Backlash against Welfare Mothers: Past and Present

Backlash against Welfare Mothers: Past and Present

Backlash against Welfare Mothers: Past and Present

Backlash against Welfare Mothers: Past and Present


Backlash against Welfare Mothers is a forceful examination of how and why a state-level revolt against welfare, begun in the late 1940s, was transformed into a national-level assault that destroyed a critical part of the nation's safety net, with tragic consequences for American society. With a wealth of original research, Ellen Reese puts recent debates about the contemporary welfare backlash into historical perspective. She provides a closer look at these early antiwelfare campaigns, showing why they were more successful in some states than others and how opponents of welfare sometimes targeted Puerto Ricans and Chicanos as well as blacks for cutbacks. Her research reveals both the continuities and changes in American welfare opposition from the late 1940s to the present.

Reese brings new evidence to light that reveals how large farmers and racist politicians, concerned about the supply of cheap labor, appealed to white voters' racial resentments and stereotypes about unwed mothers, blacks, and immigrants in the 1950s. She then examines congressional failure to replace the current welfare system with a more popular alternative in the 1960s and 1970s, which paved the way for national assaults on welfare. Taking a fresh look at recent debates on welfare reform, she explores how and why politicians competing for the white vote and right-wing think tanks promoting business interests appeased the Christian right and manufactured consent for cutbacks through a powerful, racially coded discourse. Finally, through firsthand testimonies, Reese vividly portrays the tragic consequences of current welfare policies and calls for a bold new agenda for working families.


1. Deferred Dreams, Broken Families,
and Hardship
The Impact of Welfare Reform

Welfare reform is supposed to help people, but instead it is causing
me hardship. … Welfare reform is nothing more than reducing
caseloads, cutting people off [of] welfare, pushing us into greater

Anonymous Welfare Mother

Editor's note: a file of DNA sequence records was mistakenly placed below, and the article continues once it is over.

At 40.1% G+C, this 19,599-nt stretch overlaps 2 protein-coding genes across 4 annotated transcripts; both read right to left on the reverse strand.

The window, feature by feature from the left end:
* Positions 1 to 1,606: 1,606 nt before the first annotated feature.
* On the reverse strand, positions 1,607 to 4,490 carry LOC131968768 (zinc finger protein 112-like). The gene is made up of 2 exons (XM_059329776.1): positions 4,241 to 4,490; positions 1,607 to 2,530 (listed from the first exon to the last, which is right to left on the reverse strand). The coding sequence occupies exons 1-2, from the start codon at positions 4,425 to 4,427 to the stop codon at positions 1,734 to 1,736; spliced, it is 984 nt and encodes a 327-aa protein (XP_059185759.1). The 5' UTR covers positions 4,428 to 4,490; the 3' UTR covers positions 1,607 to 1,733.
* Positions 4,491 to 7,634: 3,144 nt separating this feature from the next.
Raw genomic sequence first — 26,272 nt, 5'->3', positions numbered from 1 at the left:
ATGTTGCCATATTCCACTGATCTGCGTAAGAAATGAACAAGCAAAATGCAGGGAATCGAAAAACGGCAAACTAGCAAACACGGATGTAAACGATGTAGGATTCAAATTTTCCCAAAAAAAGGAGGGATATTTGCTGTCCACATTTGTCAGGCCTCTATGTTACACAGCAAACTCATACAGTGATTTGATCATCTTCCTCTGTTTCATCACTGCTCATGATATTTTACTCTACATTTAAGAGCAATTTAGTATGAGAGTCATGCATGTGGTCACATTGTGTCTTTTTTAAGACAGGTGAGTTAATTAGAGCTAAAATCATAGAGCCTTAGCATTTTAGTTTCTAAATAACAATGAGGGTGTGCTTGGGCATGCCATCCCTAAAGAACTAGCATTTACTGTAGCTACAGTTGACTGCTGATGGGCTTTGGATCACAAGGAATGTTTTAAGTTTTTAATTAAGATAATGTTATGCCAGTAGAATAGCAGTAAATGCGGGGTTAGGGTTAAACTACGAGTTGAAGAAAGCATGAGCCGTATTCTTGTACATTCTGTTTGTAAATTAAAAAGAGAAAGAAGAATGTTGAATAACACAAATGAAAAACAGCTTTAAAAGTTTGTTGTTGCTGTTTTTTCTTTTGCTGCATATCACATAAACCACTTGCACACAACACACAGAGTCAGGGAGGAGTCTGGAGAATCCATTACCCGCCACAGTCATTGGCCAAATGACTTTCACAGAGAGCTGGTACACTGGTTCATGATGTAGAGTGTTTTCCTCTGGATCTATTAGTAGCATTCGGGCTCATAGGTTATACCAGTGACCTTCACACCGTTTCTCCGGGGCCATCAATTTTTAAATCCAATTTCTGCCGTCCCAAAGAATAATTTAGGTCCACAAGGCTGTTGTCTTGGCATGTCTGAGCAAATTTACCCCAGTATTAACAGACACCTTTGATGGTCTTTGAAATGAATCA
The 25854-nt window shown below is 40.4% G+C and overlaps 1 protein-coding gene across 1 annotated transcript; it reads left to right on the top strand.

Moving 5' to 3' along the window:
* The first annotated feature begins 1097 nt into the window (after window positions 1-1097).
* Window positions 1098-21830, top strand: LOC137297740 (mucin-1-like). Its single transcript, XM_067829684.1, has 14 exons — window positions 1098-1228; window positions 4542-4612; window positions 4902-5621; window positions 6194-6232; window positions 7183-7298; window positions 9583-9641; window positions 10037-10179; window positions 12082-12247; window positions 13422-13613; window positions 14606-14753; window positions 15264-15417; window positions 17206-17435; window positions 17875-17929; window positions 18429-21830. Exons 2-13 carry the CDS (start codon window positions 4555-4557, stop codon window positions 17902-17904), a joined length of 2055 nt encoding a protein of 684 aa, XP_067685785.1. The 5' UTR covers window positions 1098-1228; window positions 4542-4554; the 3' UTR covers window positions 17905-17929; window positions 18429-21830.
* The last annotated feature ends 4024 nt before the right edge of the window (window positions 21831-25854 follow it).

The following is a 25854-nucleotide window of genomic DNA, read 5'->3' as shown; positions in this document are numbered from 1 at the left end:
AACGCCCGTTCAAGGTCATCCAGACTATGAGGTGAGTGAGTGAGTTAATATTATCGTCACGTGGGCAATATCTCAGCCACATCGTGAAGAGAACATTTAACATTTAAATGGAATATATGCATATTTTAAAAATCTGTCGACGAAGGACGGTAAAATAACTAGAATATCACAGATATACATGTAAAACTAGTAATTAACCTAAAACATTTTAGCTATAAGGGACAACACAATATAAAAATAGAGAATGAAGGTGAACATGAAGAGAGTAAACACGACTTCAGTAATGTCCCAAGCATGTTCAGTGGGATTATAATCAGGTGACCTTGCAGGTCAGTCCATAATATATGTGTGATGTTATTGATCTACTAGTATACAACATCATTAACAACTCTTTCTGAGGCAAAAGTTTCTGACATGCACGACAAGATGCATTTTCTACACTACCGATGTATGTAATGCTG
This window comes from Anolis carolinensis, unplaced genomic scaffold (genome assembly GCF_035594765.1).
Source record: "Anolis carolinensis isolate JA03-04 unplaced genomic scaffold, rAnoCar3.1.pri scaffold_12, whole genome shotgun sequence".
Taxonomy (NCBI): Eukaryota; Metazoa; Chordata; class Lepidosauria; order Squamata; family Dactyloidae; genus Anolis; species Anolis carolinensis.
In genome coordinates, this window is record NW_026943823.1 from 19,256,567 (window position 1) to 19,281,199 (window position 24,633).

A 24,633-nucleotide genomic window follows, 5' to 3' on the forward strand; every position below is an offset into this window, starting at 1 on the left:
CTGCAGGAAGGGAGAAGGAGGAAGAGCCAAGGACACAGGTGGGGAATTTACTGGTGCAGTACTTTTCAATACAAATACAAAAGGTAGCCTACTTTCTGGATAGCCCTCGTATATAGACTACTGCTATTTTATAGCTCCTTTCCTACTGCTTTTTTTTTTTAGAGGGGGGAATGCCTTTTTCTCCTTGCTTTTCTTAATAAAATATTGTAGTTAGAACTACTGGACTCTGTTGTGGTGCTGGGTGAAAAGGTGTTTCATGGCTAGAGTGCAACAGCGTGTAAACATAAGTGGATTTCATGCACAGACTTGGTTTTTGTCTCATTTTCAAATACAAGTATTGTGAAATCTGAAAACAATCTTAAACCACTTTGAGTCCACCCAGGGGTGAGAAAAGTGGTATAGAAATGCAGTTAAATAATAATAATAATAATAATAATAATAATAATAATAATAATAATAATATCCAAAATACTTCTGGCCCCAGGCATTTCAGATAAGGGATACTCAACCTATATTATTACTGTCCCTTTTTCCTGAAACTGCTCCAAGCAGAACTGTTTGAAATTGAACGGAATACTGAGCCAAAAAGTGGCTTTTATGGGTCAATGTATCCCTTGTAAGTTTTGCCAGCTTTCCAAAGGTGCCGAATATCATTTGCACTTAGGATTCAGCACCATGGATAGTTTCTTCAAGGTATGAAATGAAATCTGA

[Welfare reform] was portrayed initially as a program that would
result in people moving out of poverty … Let’s just say what it
actually is, which is a program that puts people to work and stops
public assistance, and it doesn’t matter what the work is.

Activist from 9TO5, an organization for working women

A lot of people are not able to attain their dreams and goals because
they’ve had to cut everything short to get a minimum wage job at
Wendy’s or McDonald’s. Working in those places, no one is going
to be able to become independent and support a family.

Anonymous welfare mother struggling to stay in college

Getting past the dogma

In 1996, following mounting attacks on Aid to Families with Dependent Children (AFDC), Congress passed the Personal Responsibility and Work Opportunity Reconciliation Act, which significantly restricted poor families’ rights to income and social services. It ended their federal entitlements to welfare, froze welfare expenditures, and replaced afdc with a more decentralized and selective program called Temporary Aid to Needy Families (TANF). a central aim of the new welfare law was to promote self-sufficiency, through work and marriage, among low-income mothers, who make up about 90 percent of adult tanf recipients. To do so, it imposed two-year consecutive and fiveyear lifetime limits on receiving welfare, significantly expanded welfare-towork programs, and provided funds for programs promoting marriage and sexual abstinence. prwora targeted legal immigrants for the most drastic cuts, denying most of them access to federal public assistance during their first . . .

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